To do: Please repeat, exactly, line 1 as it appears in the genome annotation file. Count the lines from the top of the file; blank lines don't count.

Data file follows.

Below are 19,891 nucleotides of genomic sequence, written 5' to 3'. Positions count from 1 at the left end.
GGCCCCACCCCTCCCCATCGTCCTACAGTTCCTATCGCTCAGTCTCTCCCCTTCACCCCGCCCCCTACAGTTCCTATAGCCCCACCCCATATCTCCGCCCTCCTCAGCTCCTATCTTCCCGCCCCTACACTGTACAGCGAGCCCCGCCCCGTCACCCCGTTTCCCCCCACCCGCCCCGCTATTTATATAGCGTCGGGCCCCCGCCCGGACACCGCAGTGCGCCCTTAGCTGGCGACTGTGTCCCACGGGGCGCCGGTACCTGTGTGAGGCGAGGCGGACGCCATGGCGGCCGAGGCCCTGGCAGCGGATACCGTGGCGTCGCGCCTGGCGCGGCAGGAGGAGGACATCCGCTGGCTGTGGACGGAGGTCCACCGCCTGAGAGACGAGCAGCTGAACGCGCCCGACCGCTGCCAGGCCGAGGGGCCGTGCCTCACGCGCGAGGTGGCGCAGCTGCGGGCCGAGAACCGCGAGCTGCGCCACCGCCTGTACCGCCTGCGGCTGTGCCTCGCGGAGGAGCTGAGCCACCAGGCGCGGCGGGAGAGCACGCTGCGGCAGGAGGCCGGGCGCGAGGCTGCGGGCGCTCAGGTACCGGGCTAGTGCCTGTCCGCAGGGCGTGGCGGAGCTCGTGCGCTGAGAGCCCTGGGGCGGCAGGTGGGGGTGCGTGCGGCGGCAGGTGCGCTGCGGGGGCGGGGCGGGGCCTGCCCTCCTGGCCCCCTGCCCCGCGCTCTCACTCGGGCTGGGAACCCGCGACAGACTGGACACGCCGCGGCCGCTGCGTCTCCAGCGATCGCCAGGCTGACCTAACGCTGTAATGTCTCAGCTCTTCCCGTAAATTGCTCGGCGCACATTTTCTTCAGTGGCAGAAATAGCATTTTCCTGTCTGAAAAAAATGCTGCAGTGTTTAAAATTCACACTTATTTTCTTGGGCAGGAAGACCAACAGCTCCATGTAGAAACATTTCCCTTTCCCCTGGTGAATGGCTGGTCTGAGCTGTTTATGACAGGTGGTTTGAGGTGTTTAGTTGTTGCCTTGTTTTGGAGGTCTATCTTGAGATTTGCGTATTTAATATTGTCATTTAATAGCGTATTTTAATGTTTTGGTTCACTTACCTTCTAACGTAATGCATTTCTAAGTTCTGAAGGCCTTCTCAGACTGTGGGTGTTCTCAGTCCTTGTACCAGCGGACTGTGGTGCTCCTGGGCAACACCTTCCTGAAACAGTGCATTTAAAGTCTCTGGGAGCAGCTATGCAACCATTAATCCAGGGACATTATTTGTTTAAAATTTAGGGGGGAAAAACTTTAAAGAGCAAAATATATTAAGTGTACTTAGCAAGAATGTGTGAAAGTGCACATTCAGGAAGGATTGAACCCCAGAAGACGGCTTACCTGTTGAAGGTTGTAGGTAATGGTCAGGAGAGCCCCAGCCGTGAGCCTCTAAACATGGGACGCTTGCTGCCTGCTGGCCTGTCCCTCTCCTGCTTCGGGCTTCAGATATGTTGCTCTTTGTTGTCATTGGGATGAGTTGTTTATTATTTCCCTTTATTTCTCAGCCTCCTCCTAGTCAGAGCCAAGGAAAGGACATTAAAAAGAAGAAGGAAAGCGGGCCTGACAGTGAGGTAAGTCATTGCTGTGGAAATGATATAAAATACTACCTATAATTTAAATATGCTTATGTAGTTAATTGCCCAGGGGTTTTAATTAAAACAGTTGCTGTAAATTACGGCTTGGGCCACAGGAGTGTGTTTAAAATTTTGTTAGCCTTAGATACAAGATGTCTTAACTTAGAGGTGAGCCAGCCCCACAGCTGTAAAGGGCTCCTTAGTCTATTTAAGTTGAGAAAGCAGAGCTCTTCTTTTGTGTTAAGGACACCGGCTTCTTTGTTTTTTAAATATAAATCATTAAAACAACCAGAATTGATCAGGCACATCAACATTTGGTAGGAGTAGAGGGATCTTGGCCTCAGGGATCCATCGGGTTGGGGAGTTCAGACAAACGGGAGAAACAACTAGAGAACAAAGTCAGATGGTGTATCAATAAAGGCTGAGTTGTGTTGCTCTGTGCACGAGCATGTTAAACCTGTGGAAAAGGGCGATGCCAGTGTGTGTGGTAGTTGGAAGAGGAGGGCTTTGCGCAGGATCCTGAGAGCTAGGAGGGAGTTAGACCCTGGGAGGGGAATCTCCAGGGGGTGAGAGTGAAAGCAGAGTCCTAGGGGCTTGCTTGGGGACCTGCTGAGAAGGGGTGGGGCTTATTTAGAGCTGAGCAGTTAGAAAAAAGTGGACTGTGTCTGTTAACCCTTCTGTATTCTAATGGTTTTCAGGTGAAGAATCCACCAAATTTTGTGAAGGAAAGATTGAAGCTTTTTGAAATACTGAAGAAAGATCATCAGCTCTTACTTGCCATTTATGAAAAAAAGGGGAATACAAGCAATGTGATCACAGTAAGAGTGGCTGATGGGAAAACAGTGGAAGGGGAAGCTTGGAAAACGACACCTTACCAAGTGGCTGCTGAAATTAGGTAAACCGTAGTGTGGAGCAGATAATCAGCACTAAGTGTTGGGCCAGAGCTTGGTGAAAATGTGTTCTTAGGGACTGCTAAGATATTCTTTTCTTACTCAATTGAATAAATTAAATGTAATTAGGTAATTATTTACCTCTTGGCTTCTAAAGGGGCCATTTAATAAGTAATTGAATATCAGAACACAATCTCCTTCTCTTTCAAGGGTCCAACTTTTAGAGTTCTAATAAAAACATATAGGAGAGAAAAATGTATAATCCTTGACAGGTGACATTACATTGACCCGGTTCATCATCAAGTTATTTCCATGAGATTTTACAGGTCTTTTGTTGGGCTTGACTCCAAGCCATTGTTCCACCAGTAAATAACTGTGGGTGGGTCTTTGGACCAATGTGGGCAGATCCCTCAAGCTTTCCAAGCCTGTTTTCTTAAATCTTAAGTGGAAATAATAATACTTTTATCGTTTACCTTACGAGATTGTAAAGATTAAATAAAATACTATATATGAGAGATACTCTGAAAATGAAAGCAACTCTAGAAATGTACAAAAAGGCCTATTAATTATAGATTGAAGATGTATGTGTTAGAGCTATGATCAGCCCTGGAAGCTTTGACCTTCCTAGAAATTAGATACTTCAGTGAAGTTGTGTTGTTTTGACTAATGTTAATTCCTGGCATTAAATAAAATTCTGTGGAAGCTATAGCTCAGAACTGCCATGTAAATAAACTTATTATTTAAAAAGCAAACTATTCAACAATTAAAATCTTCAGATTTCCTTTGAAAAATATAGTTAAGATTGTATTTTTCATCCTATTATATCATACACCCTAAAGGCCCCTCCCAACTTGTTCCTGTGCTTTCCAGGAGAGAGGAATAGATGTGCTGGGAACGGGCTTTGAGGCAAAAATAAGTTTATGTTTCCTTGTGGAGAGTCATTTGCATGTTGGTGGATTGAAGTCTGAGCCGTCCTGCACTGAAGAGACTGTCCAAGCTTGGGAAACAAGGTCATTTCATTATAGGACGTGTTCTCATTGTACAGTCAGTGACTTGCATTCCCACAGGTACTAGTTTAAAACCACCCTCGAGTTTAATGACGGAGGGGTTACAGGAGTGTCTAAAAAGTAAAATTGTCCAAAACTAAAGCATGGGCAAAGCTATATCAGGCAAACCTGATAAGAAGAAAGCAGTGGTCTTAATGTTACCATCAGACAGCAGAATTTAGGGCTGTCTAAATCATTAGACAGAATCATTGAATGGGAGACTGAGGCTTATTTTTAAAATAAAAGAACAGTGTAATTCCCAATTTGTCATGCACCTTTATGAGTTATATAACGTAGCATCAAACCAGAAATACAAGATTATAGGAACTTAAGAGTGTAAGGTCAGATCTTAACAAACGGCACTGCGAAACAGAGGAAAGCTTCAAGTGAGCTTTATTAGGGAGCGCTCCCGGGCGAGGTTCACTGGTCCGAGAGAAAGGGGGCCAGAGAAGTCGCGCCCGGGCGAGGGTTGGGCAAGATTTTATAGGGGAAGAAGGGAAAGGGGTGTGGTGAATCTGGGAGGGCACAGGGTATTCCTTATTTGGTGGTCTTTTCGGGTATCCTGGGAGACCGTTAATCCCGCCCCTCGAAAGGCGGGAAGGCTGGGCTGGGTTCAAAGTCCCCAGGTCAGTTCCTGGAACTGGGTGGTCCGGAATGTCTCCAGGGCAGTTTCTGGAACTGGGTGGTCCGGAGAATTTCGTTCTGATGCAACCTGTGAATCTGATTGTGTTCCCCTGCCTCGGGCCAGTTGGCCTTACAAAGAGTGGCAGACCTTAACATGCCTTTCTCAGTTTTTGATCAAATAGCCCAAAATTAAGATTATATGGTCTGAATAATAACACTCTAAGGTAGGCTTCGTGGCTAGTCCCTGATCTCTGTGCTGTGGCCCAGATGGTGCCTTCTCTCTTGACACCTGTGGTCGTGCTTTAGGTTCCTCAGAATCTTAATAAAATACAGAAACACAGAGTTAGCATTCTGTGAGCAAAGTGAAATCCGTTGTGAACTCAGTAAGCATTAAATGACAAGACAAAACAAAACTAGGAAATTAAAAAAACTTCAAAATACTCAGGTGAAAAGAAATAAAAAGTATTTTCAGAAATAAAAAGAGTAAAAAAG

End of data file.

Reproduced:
Below are 19,891 nucleotides of genomic sequence, written 5' to 3'. Positions count from 1 at the left end.